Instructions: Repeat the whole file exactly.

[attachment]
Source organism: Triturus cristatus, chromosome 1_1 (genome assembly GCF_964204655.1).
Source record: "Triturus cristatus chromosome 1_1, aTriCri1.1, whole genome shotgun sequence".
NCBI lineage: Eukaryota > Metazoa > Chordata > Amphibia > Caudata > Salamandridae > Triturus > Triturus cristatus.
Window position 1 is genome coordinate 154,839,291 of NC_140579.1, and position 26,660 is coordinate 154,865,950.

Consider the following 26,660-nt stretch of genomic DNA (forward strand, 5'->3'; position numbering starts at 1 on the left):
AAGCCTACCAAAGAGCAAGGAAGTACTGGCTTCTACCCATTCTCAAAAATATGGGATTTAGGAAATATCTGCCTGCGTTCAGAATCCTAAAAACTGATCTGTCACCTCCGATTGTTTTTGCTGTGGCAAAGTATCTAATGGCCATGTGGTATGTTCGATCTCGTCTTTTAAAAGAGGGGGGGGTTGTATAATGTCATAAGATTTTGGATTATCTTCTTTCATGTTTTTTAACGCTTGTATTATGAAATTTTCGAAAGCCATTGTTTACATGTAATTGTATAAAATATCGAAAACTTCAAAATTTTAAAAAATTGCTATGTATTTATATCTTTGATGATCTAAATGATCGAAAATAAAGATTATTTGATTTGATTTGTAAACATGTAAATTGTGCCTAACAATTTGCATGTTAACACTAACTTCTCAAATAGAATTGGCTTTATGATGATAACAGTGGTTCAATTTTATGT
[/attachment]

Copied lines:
Source organism: Triturus cristatus, chromosome 1_1 (genome assembly GCF_964204655.1).
Source record: "Triturus cristatus chromosome 1_1, aTriCri1.1, whole genome shotgun sequence".
NCBI lineage: Eukaryota > Metazoa > Chordata > Amphibia > Caudata > Salamandridae > Triturus > Triturus cristatus.
Window position 1 is genome coordinate 154,839,291 of NC_140579.1, and position 26,660 is coordinate 154,865,950.

Consider the following 26,660-nt stretch of genomic DNA (forward strand, 5'->3'; position numbering starts at 1 on the left):
AAGCCTACCAAAGAGCAAGGAAGTACTGGCTTCTACCCATTCTCAAAAATATGGGATTTAGGAAATATCTGCCTGCGTTCAGAATCCTAAAAACTGATCTGTCACCTCCGATTGTTTTTGCTGTGGCAAAGTATCTAATGGCCATGTGGTATGTTCGATCTCGTCTTTTAAAAGAGGGGGGGGTTGTATAATGTCATAAGATTTTGGATTATCTTCTTTCATGTTTTTTAACGCTTGTATTATGAAATTTTCGAAAGCCATTGTTTACATGTAATTGTATAAAATATCGAAAACTTCAAAATTTTAAAAAATTGCTATGTATTTATATCTTTGATGATCTAAATGATCGAAAATAAAGATTATTTGATTTGATTTGTAAACATGTAAATTGTGCCTAACAATTTGCATGTTAACACTAACTTCTCAAATAGAATTGGCTTTATGATGATAACAGTGGTTCAATTTTATGT